Friday 9 December 2016

Sides fight for territory in Syria ahead of new truce to help civilians

Ali Montano Beirut

Published 12/09/2016 | 02:30

Syrian men carrying babies make their way through the rubble of destroyed buildings following a reported air strike on a rebel-held neighbourhood of Aleppo. Photo: AFP/Getty Images
Syrian men carrying babies make their way through the rubble of destroyed buildings following a reported air strike on a rebel-held neighbourhood of Aleppo. Photo: AFP/Getty Images

Government troops and rebels were last night fighting to strengthen their positions in several parts of Syria on the eve of a truce aimed at easing the suffering of civilians.

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Observers reported clashes around Aleppo and Damascus as well as pushes by the government in the mountainous northwest and by rebels in the southwest.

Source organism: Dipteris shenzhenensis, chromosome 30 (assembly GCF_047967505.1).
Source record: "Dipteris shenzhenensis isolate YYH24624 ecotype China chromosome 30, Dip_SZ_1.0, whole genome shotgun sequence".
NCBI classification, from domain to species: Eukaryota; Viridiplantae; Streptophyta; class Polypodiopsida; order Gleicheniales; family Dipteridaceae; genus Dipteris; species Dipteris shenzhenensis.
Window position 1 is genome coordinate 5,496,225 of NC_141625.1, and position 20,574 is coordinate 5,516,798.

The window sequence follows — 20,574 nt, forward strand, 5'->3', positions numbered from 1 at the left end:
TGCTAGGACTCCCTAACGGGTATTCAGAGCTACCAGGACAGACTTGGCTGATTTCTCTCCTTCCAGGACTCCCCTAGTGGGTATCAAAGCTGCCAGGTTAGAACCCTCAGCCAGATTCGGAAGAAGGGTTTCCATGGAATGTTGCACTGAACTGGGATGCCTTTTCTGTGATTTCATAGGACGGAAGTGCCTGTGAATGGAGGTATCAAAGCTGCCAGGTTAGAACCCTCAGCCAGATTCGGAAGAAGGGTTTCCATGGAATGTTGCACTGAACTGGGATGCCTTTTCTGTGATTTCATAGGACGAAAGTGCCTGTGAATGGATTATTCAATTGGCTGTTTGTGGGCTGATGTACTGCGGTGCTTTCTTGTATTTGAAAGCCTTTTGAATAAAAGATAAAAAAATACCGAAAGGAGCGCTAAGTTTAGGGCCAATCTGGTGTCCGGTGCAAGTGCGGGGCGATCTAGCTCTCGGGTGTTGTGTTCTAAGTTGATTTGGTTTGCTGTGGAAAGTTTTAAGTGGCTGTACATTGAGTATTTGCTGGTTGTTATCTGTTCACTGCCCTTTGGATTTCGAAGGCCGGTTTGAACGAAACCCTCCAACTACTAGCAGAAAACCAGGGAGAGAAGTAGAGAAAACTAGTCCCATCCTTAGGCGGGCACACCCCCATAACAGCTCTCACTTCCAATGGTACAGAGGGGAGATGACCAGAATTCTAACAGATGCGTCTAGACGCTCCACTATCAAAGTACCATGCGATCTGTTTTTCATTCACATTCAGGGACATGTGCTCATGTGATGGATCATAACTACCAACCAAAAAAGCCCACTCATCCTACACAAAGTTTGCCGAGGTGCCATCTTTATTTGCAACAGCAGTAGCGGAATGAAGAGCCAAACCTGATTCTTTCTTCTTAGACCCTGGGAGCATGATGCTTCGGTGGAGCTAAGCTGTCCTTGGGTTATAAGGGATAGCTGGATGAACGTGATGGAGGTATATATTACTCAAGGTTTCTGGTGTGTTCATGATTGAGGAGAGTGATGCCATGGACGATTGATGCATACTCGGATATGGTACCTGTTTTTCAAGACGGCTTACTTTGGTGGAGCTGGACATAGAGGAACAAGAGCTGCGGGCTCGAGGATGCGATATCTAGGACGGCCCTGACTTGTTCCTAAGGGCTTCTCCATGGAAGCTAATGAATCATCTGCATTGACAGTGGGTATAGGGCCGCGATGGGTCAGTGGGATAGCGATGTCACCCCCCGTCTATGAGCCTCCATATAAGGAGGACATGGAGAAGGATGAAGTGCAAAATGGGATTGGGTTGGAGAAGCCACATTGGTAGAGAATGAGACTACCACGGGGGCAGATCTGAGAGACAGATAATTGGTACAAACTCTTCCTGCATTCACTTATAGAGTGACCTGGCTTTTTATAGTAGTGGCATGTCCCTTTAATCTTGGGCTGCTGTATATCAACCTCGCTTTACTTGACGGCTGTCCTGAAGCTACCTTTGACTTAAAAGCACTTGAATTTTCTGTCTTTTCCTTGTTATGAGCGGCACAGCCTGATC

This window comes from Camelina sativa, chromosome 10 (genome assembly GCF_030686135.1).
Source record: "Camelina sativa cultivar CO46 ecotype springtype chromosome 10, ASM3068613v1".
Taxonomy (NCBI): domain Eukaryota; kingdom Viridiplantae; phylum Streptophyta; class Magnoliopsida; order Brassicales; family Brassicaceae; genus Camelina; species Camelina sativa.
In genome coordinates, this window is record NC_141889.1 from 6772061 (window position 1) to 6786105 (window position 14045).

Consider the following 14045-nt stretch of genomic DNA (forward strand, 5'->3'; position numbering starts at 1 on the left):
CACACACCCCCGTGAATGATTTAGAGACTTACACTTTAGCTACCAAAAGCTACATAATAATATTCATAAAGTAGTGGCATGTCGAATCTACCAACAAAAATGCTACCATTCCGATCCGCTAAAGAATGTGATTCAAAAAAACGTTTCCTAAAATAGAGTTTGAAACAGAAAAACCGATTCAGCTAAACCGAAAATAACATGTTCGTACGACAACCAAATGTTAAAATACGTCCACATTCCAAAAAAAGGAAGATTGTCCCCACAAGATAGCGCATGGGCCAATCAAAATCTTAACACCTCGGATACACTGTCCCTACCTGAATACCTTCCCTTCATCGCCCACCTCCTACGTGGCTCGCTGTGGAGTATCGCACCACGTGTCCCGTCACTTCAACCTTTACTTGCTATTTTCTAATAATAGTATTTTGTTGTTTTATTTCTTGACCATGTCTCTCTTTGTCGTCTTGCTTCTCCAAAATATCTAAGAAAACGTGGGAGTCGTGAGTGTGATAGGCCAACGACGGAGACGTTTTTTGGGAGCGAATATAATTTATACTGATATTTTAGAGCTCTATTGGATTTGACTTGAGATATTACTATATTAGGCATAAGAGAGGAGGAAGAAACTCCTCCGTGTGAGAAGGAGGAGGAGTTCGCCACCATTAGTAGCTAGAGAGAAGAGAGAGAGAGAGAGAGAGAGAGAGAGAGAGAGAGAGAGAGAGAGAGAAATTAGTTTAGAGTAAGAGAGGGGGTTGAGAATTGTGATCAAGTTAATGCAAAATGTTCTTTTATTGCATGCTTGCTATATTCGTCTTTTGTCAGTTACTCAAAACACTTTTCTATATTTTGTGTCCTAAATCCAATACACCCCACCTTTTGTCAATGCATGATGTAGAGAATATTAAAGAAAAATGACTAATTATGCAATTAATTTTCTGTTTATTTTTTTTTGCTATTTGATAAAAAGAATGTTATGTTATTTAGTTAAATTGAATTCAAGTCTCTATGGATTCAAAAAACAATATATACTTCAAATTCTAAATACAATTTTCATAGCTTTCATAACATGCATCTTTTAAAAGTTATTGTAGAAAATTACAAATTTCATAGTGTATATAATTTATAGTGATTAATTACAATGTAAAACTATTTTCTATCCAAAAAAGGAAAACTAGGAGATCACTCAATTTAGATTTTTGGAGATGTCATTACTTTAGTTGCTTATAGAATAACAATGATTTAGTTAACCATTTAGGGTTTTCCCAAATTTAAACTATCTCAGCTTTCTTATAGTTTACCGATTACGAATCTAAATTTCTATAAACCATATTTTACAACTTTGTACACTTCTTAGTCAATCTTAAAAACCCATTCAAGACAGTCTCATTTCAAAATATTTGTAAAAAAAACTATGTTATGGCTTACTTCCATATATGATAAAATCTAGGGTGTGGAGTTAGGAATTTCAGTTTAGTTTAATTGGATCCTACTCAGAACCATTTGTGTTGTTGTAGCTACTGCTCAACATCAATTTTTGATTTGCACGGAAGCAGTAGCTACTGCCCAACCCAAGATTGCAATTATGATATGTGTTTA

The moves are part of efforts to improve their positions before fighting is due to stop today.

A rebel official said yesterday that insurgent factions guardedly welcomed the ceasefire but expressed concern over what they see as a lack of agreed sanctions on the government if it breaks the deal.

"A big part of the agreement serves the regime and doesn't apply pressure on it and doesn't serve the Syrian people," said Zakaria Malahifji of the Aleppo-based rebel group Fastaqim.

Syrian state media quoted private sources as saying the government had given its approval to the deal but there has been no official response.

Meanwhile, more air strikes were reported in Aleppo and Idlib province yesterday after scores of people were killed in aerial bombardment on Saturday. One, in the town of Saraqeb, hit a civil defence centre, injuring several people.

The ceasefire will not apply to the jihadist groups Isil or Jabhat Fateh al-Sham, previously known as the Nusra Front, until it broke formal allegiance to al-Qa'ida and changed its name.

The Syrian air force bombed Isil targets near Palmyra, while rebels clashed with the group northeast of Damascus.

Irish Independent

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